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Emissions Impacts of Electrifying Motorcycle Taxis in Kampala, Uganda

CSS Publication Number
Full Publication Date
December 13, 2021

Large fleets of motorcycle taxis (boda-bodas) in Kampala, Uganda, and other cities in low and middle-income countries (LMICs) emit significant local and global air pollutants. To reduce emissions, companies have started selling electric motorcycles. We evaluate the emissions impact of electrifying motorcycle taxis by combining real-world trip and charging data with an economic dispatch model of the Ugandan power system. We test the sensitivity of our results to emissions factor uncertainties, hydrological years, on-site solar, and other factors. We find that electrifying gas-powered motorcycle taxis would reduce carbon dioxide (CO2), carbon monoxide (CO), nitrogen oxide (NOx), and hydrocarbon emissions by 38%, 90%, 58%, and 97%, respectively, but increase sulfur oxide (SOx), particulate matter 10 m or less (PM10), and particulate matter 2.5 m or less (PM2.5) emissions by 870%, 109%, and 97%, respectively. Emission changes due to electrification exhibit significantly seasonality due to hydropower generation constraints. Emission changes also vary spatially. For instance, PM and SOx emission increases stem from generation at bagasse and HFO point sources far from load centers. Overall, we find clear and potential sustainability benefits of electrifying motorcycle taxis in Kampala, and provide a generalizable framework for analyzing benefits of electrifying motorcycles across LMICs.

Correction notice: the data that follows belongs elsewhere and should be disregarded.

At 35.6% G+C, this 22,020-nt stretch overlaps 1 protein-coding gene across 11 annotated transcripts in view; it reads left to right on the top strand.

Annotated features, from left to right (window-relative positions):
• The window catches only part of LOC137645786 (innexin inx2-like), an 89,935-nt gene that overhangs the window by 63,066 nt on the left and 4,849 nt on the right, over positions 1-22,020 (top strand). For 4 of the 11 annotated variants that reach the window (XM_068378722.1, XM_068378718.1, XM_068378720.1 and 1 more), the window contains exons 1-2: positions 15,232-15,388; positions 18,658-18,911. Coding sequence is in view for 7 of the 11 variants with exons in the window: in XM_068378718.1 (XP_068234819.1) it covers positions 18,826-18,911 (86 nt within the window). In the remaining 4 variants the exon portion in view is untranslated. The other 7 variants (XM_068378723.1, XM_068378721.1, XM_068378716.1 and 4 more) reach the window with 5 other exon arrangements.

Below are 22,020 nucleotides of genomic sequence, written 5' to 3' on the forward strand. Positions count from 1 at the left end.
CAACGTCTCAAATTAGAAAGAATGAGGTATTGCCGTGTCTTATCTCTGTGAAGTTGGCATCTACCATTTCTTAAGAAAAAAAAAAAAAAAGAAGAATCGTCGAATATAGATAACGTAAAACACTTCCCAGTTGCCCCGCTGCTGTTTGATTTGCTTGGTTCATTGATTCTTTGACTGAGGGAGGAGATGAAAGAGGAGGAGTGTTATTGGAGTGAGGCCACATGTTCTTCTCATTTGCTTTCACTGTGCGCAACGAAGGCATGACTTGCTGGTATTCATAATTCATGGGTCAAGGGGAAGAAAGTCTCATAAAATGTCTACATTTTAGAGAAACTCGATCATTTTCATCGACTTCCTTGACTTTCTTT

Bhavesh Rathod
Thomas Courtright
Teanna Sims
Research Areas
Mobility Systems
Publication Type
Conference Proceeding
Full Citation

Craig, Michael, Max Vanatta, Bhavesh Rathod, Jacob Calzavara, Thomas Courtright, Teanna Sims, Herek Clack, and Pamela Jagger. "Emissions Impacts of Electrifying Motorcycle Taxis in Kampala, Uganda." AGU2021 (2021). CSS21-54